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Australia Banks Cut Rates on Fixed Home Loans as Borrowers Balk

Sunday, 10 Feb 2013 | 11:59 PM ET
Torsten Blackwood | AFP | Getty Images

Australia's banks are cutting the cost of fixed-rate mortgages to their lowest in over two decades as a marked fall in funding costs and fierce competition combine to offer a glimpse of light in a moribund housing market.

Any easing in financial conditions will be welcomed by the Reserve Bank of Australia (RBA) which is counting on a revival in home building to help cushion the economy as a long boom in mining investment cools later this year.

The banks' generosity has not extended to variable rates, however, which cover the vast bulk of the country's A$1.3 trillion ($1.7 trillion) in home loans, leaving the onus on the RBA to cut official rates if it is serious about a housing recovery.

(Read More: Australian Central Bank Sees Scope to East, Watching Business Investment)

"The banks are not going to cut variable rates on their own. And first-home buyers need to know that rates are going to stay down for them to have the confidence to jump into the market," said Brian Redican, a senior economist at Macquarie.

"Only the RBA can do all that."

While the central bank did ease in both October and December, the impact on borrowing has been all but imperceptible.

Data from the Australian Bureau of Statistics out on Monday showed the number of home loans taken out in December dropped 1.5 percent, the third straight falls and a five-month low.

Annual growth in housing credit slowed to an all-time trough of 4.5 percent at the end of 2012, a long way from the double-digit pace common in the previous two decades. Indeed, growth peaked at no less than 22 percent in 2004.

That could be one reason the central bank struck an unusually mournful tone in its quarterly report card on the economy last week, lamenting the lack of life in investment spending outside mining.

(Read More: Australia Leaves Interest rates Unchanged at 3%)

The outlook for tame inflation and gradually rising unemployment fueled expectations that not only would the RBA likely have to cut the cash rate again, but that it would also have to keep it low for longer.

It is this dawning realization in markets that has dragged down key swap rates in recent weeks. The rate on three-month swaps hit an all-time trough early in February at 2.92 percent, lower even than during the global financial crisis.

That is important for banks as fixed-rate mortgages are priced off the swap curve, giving them scope to ease independently of any move in official rates.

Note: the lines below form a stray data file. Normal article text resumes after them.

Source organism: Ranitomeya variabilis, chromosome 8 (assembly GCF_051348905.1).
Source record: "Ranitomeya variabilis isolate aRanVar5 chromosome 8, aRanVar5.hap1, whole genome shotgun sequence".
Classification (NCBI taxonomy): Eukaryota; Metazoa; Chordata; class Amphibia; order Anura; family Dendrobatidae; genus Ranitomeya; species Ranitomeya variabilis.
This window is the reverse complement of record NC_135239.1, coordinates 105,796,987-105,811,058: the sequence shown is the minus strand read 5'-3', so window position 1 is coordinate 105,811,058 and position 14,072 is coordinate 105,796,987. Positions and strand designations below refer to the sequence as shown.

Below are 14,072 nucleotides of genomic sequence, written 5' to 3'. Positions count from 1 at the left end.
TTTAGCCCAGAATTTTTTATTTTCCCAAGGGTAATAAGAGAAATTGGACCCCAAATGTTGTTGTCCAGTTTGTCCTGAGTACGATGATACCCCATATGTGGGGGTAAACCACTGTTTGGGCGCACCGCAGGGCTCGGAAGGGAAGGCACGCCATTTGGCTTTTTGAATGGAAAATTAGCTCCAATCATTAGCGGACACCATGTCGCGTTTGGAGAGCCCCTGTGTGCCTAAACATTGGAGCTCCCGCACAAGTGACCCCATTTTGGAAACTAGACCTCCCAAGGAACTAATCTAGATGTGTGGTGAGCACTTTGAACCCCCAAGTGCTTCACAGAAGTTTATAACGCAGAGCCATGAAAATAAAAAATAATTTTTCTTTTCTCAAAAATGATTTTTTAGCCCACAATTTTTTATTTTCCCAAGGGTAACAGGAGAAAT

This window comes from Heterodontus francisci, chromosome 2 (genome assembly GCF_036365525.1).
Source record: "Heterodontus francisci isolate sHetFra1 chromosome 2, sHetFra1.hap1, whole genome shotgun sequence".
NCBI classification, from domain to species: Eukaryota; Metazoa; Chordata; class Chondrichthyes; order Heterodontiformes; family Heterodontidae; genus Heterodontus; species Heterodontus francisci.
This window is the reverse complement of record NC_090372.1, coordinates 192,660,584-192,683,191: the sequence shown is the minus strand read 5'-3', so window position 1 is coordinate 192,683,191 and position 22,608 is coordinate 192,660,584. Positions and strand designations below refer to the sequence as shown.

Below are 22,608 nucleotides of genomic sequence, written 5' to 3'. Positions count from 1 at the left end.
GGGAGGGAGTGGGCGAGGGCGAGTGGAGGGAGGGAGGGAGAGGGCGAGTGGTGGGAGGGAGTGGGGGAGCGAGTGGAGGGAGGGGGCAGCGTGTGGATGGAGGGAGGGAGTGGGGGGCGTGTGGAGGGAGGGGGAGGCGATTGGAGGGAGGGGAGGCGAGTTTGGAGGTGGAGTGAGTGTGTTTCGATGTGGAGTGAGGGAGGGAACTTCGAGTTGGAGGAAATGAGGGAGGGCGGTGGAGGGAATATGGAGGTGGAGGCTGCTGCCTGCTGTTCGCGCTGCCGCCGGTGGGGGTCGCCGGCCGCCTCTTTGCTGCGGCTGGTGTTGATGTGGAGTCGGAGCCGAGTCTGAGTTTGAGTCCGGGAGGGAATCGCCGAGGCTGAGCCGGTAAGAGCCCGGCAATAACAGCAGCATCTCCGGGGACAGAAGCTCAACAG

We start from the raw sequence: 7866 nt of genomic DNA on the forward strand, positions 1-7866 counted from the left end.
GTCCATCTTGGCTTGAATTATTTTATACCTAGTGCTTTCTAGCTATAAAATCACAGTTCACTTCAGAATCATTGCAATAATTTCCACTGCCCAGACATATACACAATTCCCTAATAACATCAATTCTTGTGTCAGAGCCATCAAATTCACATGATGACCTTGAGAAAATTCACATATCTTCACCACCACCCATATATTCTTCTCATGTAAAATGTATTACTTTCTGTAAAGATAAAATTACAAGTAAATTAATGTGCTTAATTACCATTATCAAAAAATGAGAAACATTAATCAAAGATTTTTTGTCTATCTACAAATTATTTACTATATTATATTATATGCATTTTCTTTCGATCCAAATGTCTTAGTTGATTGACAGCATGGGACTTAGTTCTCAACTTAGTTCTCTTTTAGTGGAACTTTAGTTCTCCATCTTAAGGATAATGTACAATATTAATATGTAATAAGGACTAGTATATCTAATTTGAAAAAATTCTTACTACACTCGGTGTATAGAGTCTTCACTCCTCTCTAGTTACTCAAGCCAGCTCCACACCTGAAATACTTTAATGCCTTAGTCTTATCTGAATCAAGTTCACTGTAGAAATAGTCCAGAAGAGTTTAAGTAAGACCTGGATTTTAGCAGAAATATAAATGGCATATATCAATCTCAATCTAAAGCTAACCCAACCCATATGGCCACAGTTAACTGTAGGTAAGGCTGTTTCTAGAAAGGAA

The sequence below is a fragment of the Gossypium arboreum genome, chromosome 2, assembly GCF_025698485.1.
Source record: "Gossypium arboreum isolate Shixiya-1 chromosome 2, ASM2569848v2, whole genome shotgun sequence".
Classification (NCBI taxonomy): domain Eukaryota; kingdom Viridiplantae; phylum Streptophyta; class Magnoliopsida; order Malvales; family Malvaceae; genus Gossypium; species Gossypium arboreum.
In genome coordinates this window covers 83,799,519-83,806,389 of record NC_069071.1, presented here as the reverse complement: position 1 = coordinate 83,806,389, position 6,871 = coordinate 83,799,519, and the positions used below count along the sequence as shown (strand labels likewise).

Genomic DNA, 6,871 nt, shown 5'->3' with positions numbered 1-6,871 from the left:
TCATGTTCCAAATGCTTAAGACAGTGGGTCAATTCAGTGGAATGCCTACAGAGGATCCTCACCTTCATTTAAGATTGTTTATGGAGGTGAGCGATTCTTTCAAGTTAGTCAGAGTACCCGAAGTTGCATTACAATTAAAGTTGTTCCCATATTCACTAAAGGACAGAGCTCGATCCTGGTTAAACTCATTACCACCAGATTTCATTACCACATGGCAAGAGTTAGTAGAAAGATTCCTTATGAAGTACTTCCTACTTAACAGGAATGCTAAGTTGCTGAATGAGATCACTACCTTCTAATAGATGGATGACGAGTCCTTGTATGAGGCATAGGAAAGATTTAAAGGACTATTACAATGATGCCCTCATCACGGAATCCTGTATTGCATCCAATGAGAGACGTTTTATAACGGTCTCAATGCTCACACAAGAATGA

Falling Not Fixed

The average fixed rate at the end of January was already the lowest in two decades at 5.52 percent, but the latest cuts by banks mean it's even lower now.

Westpac lopped 40 basis points off its packaged two-year fixed rate taking it to 4.99 percent. St. George cut its entire fixed rate suite, from one to five years. Rates for a three-year fixed loan from the CBA, NAB and ANZ are all at 5.29 percent.

Still, while fixed-rates have been coming down for months their popularity still lags. Late last year, 14 percent of new loans had fixed rates, up from 10 percent six months earlier.

Lower variable rates would have a much bigger impact on housing demand, and there are signs that intense competition is driving banks to offer better deals.

While the average standard variable rate is around 6.44 percent, a couple of phone calls to banks will get a discount of 75 to 100 basis points from that.

But the banks are reluctant to ease any further on their own since much of their funding comes from deposits, rather than markets, and rates on those accounts remain relatively high.

(Read More: Australia Retail Sales Suffer Third Month of Falls)

Deposits now make up 54 percent of the banks' total funding, a marked increase from pre-crisis levels around 40 percent -riven in part by tougher regulations.

But the competition for that money is fierce, making it costly. Rates on bonus saver accounts have increased by 250 basis points relative to the cash rate since 2009.

This shift in the funding mix is one reason the cash rate may have to fall further than in the past to get the same bang for the buck.

Shane Oliver, chief economist at AMP Capital, notes that at this stage of the easing cycle back in 2009, house prices were rising 12 percent annually while approvals to build new homes were up 41 percent on the year. The latest comparable numbers are 1.8 percent and 13 percent.

"Most economic indicators remain far weaker than they normally are this far into an interest rate easing cycle, suggesting monetary conditions are still too tight."

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